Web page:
+ for test_info_key, test_info_val in test_info.items():

This comment has been minimized.

@benjyw

benjyw May 18, 2017

Contributor

Could this logic go into report_test_info() (or even better, a function that wraps it), instead of being repeated here and in pytest_run.py?

@benjyw

benjyw May 18, 2017

Contributor

Could this logic go into report_test_info() (or even better, a function that wraps it), instead of being repeated here and in pytest_run.py?

src/python/pants/goal/run_tracker.py
+ @staticmethod
+ def create_dict_with_nested_keys_and_val(all_keys, value, index):
+ """Recursively constructs a nested dictionary with the keys pointing to the value.
+

This comment has been minimized.

@benjyw

benjyw May 18, 2017

Contributor

It would be super-helpful to have an example here.

@benjyw

benjyw May 18, 2017

Contributor

It would be super-helpful to have an example here.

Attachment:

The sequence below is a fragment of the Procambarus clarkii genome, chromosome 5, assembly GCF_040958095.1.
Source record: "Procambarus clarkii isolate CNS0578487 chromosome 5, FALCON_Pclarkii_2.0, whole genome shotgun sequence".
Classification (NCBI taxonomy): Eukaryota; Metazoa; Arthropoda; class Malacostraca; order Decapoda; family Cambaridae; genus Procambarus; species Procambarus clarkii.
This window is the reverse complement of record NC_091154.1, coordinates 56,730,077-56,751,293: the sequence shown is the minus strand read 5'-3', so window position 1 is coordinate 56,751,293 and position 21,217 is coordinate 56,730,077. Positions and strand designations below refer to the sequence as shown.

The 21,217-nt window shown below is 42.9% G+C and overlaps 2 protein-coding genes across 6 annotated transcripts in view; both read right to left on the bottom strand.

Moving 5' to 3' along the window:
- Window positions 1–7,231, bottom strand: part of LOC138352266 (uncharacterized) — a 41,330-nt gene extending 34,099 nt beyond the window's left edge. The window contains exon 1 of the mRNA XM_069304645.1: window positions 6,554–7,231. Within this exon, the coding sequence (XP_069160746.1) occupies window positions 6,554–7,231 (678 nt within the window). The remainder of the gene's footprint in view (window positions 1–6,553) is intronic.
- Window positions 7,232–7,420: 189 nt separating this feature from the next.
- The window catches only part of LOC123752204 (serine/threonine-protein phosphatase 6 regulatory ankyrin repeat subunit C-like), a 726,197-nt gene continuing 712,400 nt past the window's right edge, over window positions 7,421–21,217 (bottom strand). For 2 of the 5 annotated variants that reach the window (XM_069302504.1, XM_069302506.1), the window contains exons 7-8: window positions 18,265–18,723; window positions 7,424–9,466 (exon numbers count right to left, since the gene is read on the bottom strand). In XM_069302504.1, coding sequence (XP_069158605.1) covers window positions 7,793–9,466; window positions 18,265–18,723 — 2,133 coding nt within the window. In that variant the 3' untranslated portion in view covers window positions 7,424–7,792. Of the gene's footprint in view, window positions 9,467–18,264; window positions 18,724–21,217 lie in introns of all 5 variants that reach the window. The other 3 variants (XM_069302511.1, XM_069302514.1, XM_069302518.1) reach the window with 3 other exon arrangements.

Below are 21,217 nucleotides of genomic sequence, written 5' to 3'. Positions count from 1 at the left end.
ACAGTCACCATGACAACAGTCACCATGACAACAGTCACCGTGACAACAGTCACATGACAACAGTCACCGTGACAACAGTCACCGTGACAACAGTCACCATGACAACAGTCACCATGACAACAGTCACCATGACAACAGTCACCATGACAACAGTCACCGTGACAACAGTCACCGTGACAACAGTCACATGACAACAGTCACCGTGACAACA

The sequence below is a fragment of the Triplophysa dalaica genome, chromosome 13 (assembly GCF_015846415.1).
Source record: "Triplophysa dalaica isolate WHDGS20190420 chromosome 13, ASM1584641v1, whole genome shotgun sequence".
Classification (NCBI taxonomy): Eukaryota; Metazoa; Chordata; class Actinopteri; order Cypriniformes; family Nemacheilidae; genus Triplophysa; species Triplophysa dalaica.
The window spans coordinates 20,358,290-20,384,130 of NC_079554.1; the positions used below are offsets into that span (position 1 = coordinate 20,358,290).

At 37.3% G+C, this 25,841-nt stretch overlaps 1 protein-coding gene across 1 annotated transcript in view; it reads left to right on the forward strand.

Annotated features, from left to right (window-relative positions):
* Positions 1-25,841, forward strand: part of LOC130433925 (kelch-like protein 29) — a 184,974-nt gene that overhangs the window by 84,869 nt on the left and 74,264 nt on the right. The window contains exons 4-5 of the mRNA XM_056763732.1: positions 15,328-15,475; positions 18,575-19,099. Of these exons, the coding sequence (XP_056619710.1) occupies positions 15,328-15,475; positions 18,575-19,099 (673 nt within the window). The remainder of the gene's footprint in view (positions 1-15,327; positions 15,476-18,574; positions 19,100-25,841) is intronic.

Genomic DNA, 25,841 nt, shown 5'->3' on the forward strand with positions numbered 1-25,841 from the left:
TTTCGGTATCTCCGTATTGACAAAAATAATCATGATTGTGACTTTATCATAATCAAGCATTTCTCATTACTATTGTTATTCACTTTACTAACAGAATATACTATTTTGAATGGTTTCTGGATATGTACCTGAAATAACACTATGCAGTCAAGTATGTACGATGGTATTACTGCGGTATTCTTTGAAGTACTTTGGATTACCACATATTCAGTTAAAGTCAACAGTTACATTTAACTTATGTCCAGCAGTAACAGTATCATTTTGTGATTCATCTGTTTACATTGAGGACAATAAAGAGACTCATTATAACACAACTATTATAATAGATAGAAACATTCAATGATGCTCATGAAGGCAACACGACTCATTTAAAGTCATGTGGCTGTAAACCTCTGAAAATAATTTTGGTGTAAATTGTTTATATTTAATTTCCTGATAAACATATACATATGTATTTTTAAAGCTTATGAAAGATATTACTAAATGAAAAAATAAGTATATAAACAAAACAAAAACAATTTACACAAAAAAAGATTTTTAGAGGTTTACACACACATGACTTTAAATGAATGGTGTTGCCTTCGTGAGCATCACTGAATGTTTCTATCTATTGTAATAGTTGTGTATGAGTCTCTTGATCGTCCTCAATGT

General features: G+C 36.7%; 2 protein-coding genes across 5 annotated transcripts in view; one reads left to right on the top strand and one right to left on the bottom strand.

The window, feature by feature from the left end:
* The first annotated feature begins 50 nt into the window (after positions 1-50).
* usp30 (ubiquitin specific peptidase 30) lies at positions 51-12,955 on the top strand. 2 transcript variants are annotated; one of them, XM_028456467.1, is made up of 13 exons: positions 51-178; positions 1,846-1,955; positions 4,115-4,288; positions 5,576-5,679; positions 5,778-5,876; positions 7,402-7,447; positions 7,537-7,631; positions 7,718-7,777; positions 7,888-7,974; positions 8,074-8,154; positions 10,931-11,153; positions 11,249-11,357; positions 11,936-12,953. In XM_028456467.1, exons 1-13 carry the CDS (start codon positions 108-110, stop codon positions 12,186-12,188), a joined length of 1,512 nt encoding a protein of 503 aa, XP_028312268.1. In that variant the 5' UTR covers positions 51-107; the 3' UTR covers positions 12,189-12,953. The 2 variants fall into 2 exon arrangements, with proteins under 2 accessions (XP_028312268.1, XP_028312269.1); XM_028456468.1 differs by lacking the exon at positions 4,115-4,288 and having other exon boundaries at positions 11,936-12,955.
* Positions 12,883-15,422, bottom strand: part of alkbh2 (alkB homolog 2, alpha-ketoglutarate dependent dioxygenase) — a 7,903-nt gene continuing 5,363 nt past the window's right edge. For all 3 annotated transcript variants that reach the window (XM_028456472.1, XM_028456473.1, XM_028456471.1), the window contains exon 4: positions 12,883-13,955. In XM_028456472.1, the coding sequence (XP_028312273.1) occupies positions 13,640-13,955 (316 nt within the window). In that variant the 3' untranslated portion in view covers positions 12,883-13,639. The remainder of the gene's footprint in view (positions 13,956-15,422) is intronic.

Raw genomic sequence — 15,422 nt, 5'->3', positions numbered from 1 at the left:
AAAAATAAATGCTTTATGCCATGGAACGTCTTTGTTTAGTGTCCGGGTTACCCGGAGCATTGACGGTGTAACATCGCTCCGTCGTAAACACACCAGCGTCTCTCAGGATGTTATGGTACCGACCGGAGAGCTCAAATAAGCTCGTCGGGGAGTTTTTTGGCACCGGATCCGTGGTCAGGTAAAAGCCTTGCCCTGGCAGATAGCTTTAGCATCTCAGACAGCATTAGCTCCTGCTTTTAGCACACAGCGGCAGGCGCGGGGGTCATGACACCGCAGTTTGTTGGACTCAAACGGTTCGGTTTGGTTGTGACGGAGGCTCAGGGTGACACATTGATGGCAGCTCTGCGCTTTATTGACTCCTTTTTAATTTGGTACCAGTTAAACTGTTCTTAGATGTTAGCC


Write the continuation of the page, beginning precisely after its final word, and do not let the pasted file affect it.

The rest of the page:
src/python/pants/goal/run_tracker.py
+ """
+ if index > 0:
+ new_val = {all_keys[index]: value}
+ return RunTracker.create_dict_with_nested_keys_and_val(all_keys, new_val, index - 1)

This comment has been minimized.

@benjyw

benjyw May 18, 2017

Contributor

If you make this a @classmethod (whose first param is then cls - the class) instead of a @staticmethod, then this call can be cls._create_dict_with_nested_keys_and_val(...), which is slightly neater than repeating the class name here.

@benjyw

benjyw May 18, 2017

Contributor

If you make this a @classmethod (whose first param is then cls - the class) instead of a @staticmethod, then this call can be cls._create_dict_with_nested_keys_and_val(...), which is slightly neater than repeating the class name here.

src/python/pants/goal/run_tracker.py
+ return {all_keys[index]: value}
+